Macarena Lopez Insausti
Project Manager – Advanced Facilities,
Electronics, Jacobs Engineering
Director of Project Services – Life Sciences Ireland, UK and Nordics Operations, Jacobs Engineering
Carla Lopez Smitter
Process Engineer – Advanced Facilities,
Electronics, Jacobs Engineering
Three women from Jacobs Engineering share their experiences of working in the STEM field and how family influences helped inspire them to join the sector.
Q: How did you get into STEM?
Macarena: I guess you could say my route into STEM was quite conventional. I have been interested since school as engineering and architecture were both considered normal subjects to study. My eldest brother was also an engineer and I come from northern Spain, which has a big background in engineering.
Carla: My uncle was a chemical engineer and would often give me his books to read. The family connection helped me to become interested. However, when I started a PhD, my friends said I was aiming too high, but I felt it was an opportunity to keep a connection to my university. Girls these days often do not know how to fit in and I feel this is an opportunity to guide them.
Niamh: I am a quantity surveyor and was interested from a young age because my uncle was one and I wanted to follow in his footsteps. But it was different in Ireland, I was at an all-girls school and engineering was not an option so it was a real struggle. If it hadn’t been for my family, I’d never have got in.
Q: Are there any common myths you have experienced in the STEM profession?
Niamh: I think a common one I’ve found is that women cannot do it and that we are treated differently. I have only met one man who treated me differently because I was female. Otherwise, all the men I’ve met have treated me with respect and as an equal. I am now also a part-time lecturer which I find a good way of passing on knowledge to the next generation.
Macarena: For me it was that people think that women have to be at home to look after the family. COVID-19 has shown we can have a work/life balance and do both. Many companies now prioritise giving equal opportunities to everyone and encourage women to have good ideas. For me it is the fact that women were normally the ones sacrificing their professional careers to look after their families. Nowadays many companies provide the option of flexible working, allowing you to have a better work/life balance without sacrificing your career. COVID-19 has shown us that the flexible working model works.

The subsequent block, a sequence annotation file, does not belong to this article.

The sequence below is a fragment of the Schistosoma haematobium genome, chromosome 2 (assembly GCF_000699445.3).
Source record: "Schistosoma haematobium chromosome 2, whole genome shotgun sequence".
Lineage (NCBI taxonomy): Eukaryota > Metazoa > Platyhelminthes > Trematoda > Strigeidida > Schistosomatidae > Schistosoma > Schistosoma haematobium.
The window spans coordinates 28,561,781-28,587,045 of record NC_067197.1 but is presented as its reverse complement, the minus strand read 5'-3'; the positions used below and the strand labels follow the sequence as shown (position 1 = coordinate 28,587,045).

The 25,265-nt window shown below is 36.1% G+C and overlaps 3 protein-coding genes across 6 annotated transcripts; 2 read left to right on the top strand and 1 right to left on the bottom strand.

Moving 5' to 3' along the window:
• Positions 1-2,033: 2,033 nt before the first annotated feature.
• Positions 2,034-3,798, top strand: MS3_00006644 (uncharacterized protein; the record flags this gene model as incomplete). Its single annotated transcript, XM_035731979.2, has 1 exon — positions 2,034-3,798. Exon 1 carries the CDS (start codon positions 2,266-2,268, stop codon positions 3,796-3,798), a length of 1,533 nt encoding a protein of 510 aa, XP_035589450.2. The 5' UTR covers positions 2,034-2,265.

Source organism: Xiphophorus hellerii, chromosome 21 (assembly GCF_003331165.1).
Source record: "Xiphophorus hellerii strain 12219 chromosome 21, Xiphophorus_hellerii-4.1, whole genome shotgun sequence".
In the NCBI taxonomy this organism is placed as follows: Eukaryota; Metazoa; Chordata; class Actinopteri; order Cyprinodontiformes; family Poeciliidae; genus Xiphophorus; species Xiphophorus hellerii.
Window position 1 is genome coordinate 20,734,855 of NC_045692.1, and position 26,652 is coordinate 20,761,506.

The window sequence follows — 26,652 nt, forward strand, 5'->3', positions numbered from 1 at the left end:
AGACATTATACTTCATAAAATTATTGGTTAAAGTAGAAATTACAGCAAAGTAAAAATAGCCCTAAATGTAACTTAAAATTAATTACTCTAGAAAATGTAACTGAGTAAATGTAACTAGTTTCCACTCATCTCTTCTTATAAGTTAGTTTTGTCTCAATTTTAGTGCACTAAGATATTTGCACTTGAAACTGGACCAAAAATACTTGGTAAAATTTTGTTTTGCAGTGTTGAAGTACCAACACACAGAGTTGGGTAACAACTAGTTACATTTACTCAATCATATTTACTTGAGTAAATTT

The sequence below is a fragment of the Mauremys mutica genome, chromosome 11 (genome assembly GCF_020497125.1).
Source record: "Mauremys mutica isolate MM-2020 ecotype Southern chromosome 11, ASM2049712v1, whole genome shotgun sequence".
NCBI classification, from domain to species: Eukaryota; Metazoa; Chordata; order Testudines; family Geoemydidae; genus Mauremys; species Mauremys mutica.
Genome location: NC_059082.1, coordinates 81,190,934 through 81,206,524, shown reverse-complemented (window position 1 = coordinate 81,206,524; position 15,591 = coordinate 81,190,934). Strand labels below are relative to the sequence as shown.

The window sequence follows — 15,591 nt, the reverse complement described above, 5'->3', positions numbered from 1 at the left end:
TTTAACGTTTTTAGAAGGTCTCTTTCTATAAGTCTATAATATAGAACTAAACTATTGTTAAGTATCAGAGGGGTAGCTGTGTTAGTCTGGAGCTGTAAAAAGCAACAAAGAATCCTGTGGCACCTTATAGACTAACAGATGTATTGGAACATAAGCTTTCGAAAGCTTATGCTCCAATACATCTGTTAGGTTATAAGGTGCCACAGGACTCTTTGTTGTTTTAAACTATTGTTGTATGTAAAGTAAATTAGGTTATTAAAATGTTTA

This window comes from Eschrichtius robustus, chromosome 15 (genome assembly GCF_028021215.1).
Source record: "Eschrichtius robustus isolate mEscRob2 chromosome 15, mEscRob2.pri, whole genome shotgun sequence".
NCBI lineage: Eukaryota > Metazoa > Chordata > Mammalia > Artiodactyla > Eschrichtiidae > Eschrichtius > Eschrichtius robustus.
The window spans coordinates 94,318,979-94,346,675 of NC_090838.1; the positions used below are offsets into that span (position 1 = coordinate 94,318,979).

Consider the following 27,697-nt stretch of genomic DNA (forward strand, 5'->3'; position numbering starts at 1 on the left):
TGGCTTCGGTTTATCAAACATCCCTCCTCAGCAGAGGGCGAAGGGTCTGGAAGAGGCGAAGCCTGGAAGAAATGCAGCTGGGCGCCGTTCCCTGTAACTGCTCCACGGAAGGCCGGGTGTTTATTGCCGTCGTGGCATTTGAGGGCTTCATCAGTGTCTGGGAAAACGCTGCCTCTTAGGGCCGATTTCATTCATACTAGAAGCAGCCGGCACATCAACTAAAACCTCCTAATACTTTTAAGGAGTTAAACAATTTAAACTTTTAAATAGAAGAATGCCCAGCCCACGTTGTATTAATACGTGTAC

I think people from different backgrounds enrich the workplace in terms of experiences and perspectives.
Q: Do you have a role model in your career and how have they inspired you?
Niamh: It was my grandmother who instilled in me that I could do anything I wanted. She could command a room, whether filled with men or women, she made sure her opinion was heard. I never thought twice about being a female in a male dominated field, because of her I grew up believing it didn’t matter what gender you were, as long as you knew what you were talking about.
Carla: I was inspired by my mother. She was a hard-working woman and always try to keep the right balance between her personal life and job responsibilities. Yet, despite all the challenges, she always has time to share with her family and encourage me to pursue a professional career.
Macarena: My parents. Both of them worked their entire life but always ensured that there was the right work/life balance at home for my brothers and myself. They taught us that work is important but spending quality time with your family and friends is important too.
Q: How important is a diverse and inclusive workplace?
Carla: I think people from different backgrounds enrich the workplace in terms of experiences and perspectives, bringing new ideas and solutions to the project’s challenges. An inclusive workplace creates a positive environment where everybody feels welcome, improving their mental health and performance in their professional activities.